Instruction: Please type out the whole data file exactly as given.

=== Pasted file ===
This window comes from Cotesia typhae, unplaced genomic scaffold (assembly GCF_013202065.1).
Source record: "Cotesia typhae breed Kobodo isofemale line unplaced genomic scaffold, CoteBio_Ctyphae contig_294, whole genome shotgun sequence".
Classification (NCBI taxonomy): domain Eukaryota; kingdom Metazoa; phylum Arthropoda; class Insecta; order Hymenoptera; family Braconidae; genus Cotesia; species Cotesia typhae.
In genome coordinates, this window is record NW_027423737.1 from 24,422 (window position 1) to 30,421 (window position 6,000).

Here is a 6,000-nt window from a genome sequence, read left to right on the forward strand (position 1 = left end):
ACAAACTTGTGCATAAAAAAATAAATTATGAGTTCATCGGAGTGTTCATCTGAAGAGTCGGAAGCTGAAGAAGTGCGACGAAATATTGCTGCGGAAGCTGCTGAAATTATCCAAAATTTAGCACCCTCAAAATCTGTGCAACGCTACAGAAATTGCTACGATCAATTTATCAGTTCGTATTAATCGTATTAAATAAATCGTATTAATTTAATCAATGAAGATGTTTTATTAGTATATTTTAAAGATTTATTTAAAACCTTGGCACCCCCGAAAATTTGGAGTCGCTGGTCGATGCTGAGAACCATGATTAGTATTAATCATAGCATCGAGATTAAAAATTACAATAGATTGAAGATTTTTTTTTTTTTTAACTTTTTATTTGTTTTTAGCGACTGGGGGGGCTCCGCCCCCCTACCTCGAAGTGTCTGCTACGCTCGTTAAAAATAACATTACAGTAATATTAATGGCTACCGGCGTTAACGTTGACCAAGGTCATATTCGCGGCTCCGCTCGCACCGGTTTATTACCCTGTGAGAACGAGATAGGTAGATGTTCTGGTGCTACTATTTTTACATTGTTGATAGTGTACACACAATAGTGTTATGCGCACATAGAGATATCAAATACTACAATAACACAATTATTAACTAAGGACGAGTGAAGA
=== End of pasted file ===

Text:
This window comes from Cotesia typhae, unplaced genomic scaffold (assembly GCF_013202065.1).
Source record: "Cotesia typhae breed Kobodo isofemale line unplaced genomic scaffold, CoteBio_Ctyphae contig_294, whole genome shotgun sequence".
Classification (NCBI taxonomy): domain Eukaryota; kingdom Metazoa; phylum Arthropoda; class Insecta; order Hymenoptera; family Braconidae; genus Cotesia; species Cotesia typhae.
In genome coordinates, this window is record NW_027423737.1 from 24,422 (window position 1) to 30,421 (window position 6,000).

Here is a 6,000-nt window from a genome sequence, read left to right on the forward strand (position 1 = left end):
ACAAACTTGTGCATAAAAAAATAAATTATGAGTTCATCGGAGTGTTCATCTGAAGAGTCGGAAGCTGAAGAAGTGCGACGAAATATTGCTGCGGAAGCTGCTGAAATTATCCAAAATTTAGCACCCTCAAAATCTGTGCAACGCTACAGAAATTGCTACGATCAATTTATCAGTTCGTATTAATCGTATTAAATAAATCGTATTAATTTAATCAATGAAGATGTTTTATTAGTATATTTTAAAGATTTATTTAAAACCTTGGCACCCCCGAAAATTTGGAGTCGCTGGTCGATGCTGAGAACCATGATTAGTATTAATCATAGCATCGAGATTAAAAATTACAATAGATTGAAGATTTTTTTTTTTTTTAACTTTTTATTTGTTTTTAGCGACTGGGGGGGCTCCGCCCCCCTACCTCGAAGTGTCTGCTACGCTCGTTAAAAATAACATTACAGTAATATTAATGGCTACCGGCGTTAACGTTGACCAAGGTCATATTCGCGGCTCCGCTCGCACCGGTTTATTACCCTGTGAGAACGAGATAGGTAGATGTTCTGGTGCTACTATTTTTACATTGTTGATAGTGTACACACAATAGTGTTATGCGCACATAGAGATATCAAATACTACAATAACACAATTATTAACTAAGGACGAGTGAAGA